This component involves the teacher providing opportunities for students to talk together, discuss, argue and express opinions and alternative points of view. 'Substantive' refers to a focus on significant ideas, practices or issues, that are meaningful to students, and that occur over a sufficient period of time to be effectively explored.

Download worksheet: Guiding Questions: Principle 4.2 (Word - 158Kb)

Professional learning team facilitator

Getting started

  • What do we do that builds discussion of ideas across programs and classrooms?

Moving forward

  • How can we realise a learning environment built through discussion of 'ideas'?
  • What learning and teaching strategies will we use?

Individual teacher

Getting started

  • What do I do that builds discussion of ideas across programs and classrooms?

Moving forward

  • How can I realise a learning environment built through discussion of 'ideas'?
  • What learning and teaching strategies will I use?
4.3 - The teacher emphasises the quality of learning with high expectations of achievement

Teachers need to clearly signal an expectation that students will achieve at a high level and put in effort to produce quality work. This also involves teachers expressing and demonstrating confidence that students are capable of significant achievement. There is structured support to help students learn effectively so that this expectation does not occur in a vacuum.

Download worksheet: Guiding Questions: Principle 4.3 (Word - 158Kb)

Professional learning team facilitator

Getting started

  • Whose expectations and perspectives dominate our programs?

Moving forward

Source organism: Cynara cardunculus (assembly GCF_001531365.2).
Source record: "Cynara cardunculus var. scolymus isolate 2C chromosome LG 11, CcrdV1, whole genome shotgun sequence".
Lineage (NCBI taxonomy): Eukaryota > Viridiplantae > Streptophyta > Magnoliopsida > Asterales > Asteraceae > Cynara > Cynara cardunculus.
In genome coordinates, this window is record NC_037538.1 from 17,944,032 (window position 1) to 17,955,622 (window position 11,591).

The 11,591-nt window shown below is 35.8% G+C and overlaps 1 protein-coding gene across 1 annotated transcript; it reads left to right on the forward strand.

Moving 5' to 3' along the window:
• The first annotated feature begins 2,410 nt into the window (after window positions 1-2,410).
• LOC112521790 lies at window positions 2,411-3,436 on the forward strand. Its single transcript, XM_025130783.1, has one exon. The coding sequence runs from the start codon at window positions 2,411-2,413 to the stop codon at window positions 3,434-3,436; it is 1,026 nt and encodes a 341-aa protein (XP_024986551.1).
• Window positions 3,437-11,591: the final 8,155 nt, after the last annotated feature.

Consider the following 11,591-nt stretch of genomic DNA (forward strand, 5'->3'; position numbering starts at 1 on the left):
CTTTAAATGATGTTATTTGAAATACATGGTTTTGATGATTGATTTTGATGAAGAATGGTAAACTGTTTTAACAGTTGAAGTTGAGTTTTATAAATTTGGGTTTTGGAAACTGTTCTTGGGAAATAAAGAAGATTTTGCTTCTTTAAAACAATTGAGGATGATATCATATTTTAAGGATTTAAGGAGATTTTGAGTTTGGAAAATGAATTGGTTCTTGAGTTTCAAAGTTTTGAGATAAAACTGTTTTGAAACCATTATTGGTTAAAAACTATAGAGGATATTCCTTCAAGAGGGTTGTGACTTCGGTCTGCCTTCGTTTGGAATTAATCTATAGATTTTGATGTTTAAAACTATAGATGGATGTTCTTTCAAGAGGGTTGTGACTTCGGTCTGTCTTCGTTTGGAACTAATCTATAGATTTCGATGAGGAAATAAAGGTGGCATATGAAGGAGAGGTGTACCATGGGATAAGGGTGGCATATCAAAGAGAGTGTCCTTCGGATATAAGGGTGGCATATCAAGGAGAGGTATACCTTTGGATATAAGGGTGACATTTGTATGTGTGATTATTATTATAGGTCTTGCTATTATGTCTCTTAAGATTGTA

• What other expectations and perspectives could dominate our programs?
  • What learning and teaching strategies will we use?
  • How will the schools expectations be shared with the students to promote high quality work?

Individual teacher

Getting started

  • Whose expectations and perspectives dominate my programs?

Moving forward

  • What other expectations and perspectives could dominate my programs?
  • What learning and teaching strategies will I use?
  • How will the schools expectations be shared with the students to promote high quality work?
4.4 - The teacher uses strategies that challenge and support students to question and reflect

This component involves the development of learning tasks designed to encourage and support students to move beyond their current understandings and think more deeply about ideas and practice. Teacher questions are open-ended and designed to promote depth and breadth of knowledge and understanding. Teachers emphasise engagement with ideas and practice through exploration.

Download worksheet: Guiding Questions: Principle 4.4 (Word - 158Kb)

Professional learning team facilitator

Getting started

  • What is the role of student questions in our classrooms?

Moving forward

  • How can we affirm, support and develop student questioning in our classrooms?
  • What learning and teaching strategies will we use?

Individual teacher

Getting started

  • What is the role of student questions in my classroom?

Moving forward

  • How can I affirm, support and develop student questioning in my classroom?
  • What learning and teaching strategies will I use?
4.5 - The teacher uses strategies to develop investigating and problem solving skills